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UK leads Europe's car market in its first annual decline since 2013
ANNUAL car sales in Europe dropped for the first time since 2013, led by a sagging UK market where concerns over Brexit turned off consumers - and have only intensified as politicians argue over the path to a divorce.
Passenger car registrations dropped 0.04 per cent to 15.6 million vehicles in the European Union and European Free Trade Association, according to the European Automobile Manufacturers Association.
This follows four months of straight declines after new EU emissions test rules came into force, leading to production bottlenecks.
Carmakers battled mounting hurdles in 2018, prompting many, including Daimler AG and BMW AG, to cut profit targets. They are not expecting much of a reprieve in 2019.
Concerns for a disorderly Brexit have become worse and economic growth is slowing in Germany, the region's biggest market.
Continental AG this week gave a dour outlook for the year for the first half of 2019. BMW earlier said that Europe might stay flat because of the slowing economic backdrop.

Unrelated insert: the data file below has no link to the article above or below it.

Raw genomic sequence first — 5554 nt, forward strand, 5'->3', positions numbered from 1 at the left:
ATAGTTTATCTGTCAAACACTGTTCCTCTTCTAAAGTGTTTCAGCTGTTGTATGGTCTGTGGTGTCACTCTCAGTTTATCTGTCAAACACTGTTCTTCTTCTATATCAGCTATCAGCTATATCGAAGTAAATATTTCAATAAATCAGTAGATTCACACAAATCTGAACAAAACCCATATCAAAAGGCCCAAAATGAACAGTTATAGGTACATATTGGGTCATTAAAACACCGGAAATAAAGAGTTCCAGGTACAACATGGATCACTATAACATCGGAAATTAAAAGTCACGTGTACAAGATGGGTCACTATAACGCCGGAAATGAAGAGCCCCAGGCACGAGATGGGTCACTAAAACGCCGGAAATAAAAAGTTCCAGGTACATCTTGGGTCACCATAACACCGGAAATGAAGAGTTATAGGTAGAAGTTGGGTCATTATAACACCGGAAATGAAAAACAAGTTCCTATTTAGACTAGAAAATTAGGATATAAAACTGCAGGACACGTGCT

With the decline in China, two of the world's biggest car markets fell last year and the US barely rose. The global downturn comes at a bad time for carmakers' bottom lines as they use up record funds to keep up in the shift to electric and self-driving cars.
Worries about trade tensions with the US on European-made cars continue to bubble in the background. While US President Donald Trump has held off on imposing new car import tariffs, the Commerce Department is working on a revision of its report into the matter. BLOOMBERG